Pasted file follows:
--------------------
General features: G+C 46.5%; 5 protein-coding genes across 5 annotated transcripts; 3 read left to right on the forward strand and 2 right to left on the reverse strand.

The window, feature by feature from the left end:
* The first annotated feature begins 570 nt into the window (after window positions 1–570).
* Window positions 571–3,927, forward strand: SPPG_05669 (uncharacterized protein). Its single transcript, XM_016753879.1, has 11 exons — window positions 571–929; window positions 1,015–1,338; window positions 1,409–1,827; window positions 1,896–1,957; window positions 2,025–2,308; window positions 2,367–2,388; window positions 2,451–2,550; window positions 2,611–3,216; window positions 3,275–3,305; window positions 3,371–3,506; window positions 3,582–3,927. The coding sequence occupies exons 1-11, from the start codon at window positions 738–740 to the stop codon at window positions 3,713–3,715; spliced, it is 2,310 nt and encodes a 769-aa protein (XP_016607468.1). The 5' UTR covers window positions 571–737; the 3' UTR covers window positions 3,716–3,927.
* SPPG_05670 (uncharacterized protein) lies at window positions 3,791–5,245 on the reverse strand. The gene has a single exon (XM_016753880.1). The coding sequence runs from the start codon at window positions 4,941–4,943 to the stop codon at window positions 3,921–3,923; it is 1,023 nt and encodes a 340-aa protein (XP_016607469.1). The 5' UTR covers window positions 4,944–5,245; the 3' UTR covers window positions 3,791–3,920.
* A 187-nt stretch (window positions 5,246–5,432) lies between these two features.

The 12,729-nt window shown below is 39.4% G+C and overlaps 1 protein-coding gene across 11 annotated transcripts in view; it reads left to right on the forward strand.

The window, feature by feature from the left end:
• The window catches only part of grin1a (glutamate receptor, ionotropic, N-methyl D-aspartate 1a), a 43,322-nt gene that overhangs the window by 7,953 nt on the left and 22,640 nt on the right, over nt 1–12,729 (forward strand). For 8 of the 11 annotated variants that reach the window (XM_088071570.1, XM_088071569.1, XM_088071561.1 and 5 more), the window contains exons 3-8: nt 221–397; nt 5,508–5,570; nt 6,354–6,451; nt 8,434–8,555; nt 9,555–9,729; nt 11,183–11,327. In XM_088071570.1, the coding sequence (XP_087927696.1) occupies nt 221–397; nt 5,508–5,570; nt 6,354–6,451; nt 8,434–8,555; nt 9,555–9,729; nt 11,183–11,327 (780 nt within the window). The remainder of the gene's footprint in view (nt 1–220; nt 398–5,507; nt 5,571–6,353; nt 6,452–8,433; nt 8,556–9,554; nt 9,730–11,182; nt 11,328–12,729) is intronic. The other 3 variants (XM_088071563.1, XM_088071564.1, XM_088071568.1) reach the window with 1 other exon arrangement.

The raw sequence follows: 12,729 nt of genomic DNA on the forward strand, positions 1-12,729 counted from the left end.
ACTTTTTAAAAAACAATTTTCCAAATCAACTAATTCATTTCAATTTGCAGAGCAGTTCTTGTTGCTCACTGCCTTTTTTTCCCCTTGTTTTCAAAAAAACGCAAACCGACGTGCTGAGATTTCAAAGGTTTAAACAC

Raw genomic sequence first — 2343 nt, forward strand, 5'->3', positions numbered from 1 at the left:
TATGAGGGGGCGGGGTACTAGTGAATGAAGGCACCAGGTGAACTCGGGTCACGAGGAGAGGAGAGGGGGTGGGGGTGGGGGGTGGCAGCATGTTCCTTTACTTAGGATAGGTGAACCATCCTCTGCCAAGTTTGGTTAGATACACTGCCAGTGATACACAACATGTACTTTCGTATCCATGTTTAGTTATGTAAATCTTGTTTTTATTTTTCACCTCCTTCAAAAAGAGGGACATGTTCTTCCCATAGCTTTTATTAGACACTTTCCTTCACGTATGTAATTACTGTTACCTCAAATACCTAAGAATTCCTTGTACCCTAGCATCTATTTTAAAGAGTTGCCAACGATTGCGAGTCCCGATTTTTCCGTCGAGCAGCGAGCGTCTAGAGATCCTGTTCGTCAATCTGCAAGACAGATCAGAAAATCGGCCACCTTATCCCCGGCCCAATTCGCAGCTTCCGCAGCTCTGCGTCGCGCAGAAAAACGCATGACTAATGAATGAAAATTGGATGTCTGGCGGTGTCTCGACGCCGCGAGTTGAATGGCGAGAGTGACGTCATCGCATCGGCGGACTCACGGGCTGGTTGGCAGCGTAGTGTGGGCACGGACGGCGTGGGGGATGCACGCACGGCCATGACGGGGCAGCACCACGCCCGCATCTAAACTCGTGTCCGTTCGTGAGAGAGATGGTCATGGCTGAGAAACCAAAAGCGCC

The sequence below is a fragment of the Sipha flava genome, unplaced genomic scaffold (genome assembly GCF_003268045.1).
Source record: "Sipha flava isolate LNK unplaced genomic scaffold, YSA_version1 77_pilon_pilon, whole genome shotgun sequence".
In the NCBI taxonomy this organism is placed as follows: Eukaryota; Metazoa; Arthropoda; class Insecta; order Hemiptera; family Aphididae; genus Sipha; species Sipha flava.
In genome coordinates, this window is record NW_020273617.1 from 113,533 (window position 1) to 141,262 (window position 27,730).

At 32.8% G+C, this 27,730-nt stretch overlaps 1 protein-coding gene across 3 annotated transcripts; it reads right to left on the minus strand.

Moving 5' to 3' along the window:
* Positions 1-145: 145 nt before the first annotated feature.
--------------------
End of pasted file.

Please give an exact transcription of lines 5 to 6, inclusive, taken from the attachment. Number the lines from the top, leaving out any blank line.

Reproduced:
* SPPG_05670 (uncharacterized protein) lies at window positions 3,791–5,245 on the reverse strand. The gene has a single exon (XM_016753880.1). The coding sequence runs from the start codon at window positions 4,941–4,943 to the stop codon at window positions 3,921–3,923; it is 1,023 nt and encodes a 340-aa protein (XP_016607469.1). The 5' UTR covers window positions 4,944–5,245; the 3' UTR covers window positions 3,791–3,920.
* A 187-nt stretch (window positions 5,246–5,432) lies between these two features.